• 3. Basu 3 Proposition I: Intrinsic motivation is a stronger driver for public employees than extrinsic rewards and incentives Psychological Factors: Employee Level Psychological factors affecting merit pay operate in an organization at two levels, viz. employee and manager. At the employee level, the merit pay system relies on the linkage between effort-performance and performance-outcome expectancies. However, there are major pitfalls in establishing these links that may not correspond to expectancy theory. For example, the theory assumes effort-performance expectancies, performance-outcome expectancies, and perceived value of the outcome to be independent that may not be the case. People may, for instance, place higher value on outcomes they believe are more difficult to achieve (Pinder, 1984). Furthermore, expectancy theory assumes that people are rational actors, but much of human behavior is habitual and subconscious rather than rational (Pinder, 1984). Halachmi and Holzer (1987) state that there is little empirical evidence to support the claim that the individual behavior represents not only a calculated effort but a conscious choice. It may also be the case that employees do not always think about the two expectancies or the value of probable outcomes. Halachmi and Holzer (1987) conclude that, given possible weaknesses of the underlying theory, incentive schemes such as merit pay may not produce the intended results, mainly on account of individual perceptual differences. Adding to the fallibility of these linkages is the relation of performance and evaluation. For employees to perceive a performance-outcome linkage in an organization, it must be visible and trustworthy (Lawler, 1981). In fact, a climate of trust within the organization can be critical. Golembiewski (1986) contends that the absence of this kind of organizational culture or climate will significantly inhibit the success of merit pay programs. Employees generally do not agree with their performance appraisals (Campbell & Lee, 1988; Meyer, 1980) and presumably do not accept the evaluations as accurate. Although the use of observable, objective criteria somewhat mitigates this problem, it does not eliminate it. As Fisher et al (1993) have noted factors beyond the individual’s control (e.g., the quality of a work machine) can affect even objective performance. The numbers are not in dispute; the causes for the numbers are. Additionally, a complex set of informational, cognitive, and affective constraints influence self evaluation, and these constraints make it extremely unlikely that individuals will agree with evaluations lower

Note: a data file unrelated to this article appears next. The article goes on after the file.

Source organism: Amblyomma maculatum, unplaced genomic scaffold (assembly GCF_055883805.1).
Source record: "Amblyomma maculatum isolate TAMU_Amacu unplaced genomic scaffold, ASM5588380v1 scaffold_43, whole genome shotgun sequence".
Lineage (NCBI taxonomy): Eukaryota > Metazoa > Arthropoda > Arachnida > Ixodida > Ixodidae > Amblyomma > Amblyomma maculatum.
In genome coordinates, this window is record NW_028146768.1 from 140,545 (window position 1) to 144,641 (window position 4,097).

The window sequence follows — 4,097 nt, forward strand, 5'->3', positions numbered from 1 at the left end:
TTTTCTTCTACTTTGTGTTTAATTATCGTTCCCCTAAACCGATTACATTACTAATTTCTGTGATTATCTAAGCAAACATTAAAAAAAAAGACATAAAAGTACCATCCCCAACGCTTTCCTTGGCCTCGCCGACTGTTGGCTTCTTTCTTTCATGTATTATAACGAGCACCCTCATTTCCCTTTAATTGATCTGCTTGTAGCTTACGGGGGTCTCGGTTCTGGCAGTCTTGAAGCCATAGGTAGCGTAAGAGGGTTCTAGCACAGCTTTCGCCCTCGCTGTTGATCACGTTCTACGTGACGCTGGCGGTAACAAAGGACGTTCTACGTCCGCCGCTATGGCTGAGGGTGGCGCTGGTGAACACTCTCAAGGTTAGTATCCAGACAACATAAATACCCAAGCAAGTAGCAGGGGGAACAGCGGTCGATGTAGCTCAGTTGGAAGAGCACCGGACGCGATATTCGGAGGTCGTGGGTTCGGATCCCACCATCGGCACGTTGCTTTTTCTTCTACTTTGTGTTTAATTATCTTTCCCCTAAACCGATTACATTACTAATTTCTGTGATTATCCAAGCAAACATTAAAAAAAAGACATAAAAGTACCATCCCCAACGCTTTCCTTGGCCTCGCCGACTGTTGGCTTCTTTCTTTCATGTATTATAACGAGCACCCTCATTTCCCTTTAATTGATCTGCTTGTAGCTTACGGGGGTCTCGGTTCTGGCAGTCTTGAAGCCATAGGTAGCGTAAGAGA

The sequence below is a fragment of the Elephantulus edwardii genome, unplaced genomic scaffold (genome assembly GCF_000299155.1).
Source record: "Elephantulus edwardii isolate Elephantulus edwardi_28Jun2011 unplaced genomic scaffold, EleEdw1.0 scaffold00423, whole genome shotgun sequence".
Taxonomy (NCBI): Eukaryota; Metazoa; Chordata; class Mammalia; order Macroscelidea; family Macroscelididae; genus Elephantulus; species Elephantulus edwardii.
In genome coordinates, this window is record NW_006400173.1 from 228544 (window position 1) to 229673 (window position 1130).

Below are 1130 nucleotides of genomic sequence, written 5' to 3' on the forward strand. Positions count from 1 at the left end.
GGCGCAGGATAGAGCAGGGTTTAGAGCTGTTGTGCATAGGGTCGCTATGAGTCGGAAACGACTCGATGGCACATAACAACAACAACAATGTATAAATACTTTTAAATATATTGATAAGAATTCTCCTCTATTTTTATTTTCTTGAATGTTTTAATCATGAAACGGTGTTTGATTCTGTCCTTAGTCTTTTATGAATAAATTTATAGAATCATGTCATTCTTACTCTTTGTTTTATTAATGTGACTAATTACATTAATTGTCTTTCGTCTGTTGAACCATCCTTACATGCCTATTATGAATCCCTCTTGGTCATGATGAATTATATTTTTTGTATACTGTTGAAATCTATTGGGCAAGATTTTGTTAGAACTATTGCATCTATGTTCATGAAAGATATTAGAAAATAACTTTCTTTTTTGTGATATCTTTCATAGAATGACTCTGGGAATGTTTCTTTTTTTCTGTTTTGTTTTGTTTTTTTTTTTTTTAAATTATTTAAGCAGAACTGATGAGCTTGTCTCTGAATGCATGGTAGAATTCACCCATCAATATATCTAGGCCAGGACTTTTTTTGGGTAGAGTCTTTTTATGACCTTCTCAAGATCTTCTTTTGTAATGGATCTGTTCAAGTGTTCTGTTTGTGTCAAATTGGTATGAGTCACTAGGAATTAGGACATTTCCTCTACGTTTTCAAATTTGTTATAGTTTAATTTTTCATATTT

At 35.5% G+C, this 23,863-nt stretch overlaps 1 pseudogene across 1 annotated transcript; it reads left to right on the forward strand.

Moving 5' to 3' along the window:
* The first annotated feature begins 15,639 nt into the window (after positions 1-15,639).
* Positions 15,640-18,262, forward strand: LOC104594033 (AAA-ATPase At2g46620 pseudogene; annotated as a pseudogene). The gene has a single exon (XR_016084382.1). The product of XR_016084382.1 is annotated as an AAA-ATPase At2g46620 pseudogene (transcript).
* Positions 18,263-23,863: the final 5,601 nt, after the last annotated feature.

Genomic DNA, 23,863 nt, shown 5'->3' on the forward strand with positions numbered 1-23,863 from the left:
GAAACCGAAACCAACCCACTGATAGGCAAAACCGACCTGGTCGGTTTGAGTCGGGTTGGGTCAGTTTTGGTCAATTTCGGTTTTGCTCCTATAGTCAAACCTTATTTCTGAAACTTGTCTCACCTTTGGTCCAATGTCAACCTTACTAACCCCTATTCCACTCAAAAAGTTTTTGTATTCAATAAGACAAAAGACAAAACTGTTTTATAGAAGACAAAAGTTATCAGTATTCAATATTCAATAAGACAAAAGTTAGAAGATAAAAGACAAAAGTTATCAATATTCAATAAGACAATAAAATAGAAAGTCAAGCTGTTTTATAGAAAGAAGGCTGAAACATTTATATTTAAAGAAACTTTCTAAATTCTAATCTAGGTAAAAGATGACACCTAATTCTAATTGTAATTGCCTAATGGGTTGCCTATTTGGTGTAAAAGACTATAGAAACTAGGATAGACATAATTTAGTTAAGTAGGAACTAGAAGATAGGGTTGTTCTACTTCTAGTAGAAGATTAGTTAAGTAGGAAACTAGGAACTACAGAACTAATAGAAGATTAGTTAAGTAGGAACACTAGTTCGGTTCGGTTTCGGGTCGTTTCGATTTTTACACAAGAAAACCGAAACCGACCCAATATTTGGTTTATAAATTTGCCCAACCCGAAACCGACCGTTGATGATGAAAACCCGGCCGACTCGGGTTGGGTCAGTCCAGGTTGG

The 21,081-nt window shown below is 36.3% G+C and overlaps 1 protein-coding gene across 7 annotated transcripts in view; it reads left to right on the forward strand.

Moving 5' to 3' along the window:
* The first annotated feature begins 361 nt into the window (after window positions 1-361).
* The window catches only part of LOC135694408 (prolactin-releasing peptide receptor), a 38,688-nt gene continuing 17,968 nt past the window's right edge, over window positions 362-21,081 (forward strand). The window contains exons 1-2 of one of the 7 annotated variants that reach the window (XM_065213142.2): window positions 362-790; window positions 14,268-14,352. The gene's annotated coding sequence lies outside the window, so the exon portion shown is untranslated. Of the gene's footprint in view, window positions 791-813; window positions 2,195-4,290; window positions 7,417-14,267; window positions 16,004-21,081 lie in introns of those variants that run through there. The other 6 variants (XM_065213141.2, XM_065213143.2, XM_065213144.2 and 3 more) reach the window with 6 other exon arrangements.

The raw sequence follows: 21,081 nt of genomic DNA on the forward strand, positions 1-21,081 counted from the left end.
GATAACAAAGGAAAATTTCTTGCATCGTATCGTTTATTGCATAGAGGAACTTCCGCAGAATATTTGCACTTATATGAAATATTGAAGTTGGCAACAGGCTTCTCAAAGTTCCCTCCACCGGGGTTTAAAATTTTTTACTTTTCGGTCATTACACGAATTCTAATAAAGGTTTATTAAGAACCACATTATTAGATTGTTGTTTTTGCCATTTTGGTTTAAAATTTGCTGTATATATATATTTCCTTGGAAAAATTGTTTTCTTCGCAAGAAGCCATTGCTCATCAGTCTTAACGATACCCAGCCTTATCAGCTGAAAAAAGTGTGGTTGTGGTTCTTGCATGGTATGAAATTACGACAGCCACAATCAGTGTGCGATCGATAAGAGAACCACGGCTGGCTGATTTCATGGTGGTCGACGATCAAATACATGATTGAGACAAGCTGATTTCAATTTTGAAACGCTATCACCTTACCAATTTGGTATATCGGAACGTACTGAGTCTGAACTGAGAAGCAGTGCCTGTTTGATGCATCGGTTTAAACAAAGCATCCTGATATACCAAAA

• 4. Basu 4 than their own (Campbell & Lee, 1988). While deliberate distortion may account for some of the disagreement, more fundamental factors (i.e., different cognitive schemas; defense mechanisms, etc.) also operate. Due to such disagreement, many employees simply do not see merit pay as truly rewarding performance (Hills et al., 1987; Kanter, 1987; Vest, Hills, & Scott, 1989). Proposition II: Extrinsic motivators require a transparent linkage between performance and outcome to be able to appeal to employees Psychological Factors: Managerial Level Insofar as managers are concerned, giving evaluative feedback is often anxiety-provoking for the appraiser, and managers are therefore uncomfortable with the whole feedback process. Several factors contribute to this. First, the typical feedback session is characterized by disagreement, making the normal session unpleasant. Second, the supervisor is trying to meld several distinct objectives by evaluating and rewarding past performance while attempting to develop and motivate future performance at the same time. This dual focus makes it difficult to accomplish either of the objectives well (Campbell et al, 134). Other psychological biases in raters (managers) include extraneous factors as well. Mark Cook quotes two separate studies that showed a strong link between physical attractiveness – rated on a five-point scale – and later salary level for nurses. Each extra scale point of rated attractiveness was “worth” $2,000-2,600 more in salary. This implied that the salary difference between the most and least attractive could be as great as $13,000.The effect was for males, in “male” jobs, and in older age groups. Appraisals were strongly biased by appearance, and the bias was not confined to young female ratees only. In fact it was probably strongest in traditional management circles (Cook, 3-4). Citing another example of such bias, Cook says that promotion in the Royal Navy of the 1890s went to officers with the most highly polished ships, which caused a few to behave as if they had forgotten what battleships were for; they avoided gunnery practice in case the powder smoke spoiled their paintwork (5) – a classic case of goal displacement. Thus subordinates who helped managers to feel proud of being a good manager, or helped to make them feel fulfilled, received better appraisals (4). Similarly, most work groups can be divided into an in-group, whose members enjoy the supervisor’s confidence and therefore are assigned the more challenging tasks, and an out-group, whose members are treated like “hired hands” and are assigned the mundane tasks. Research on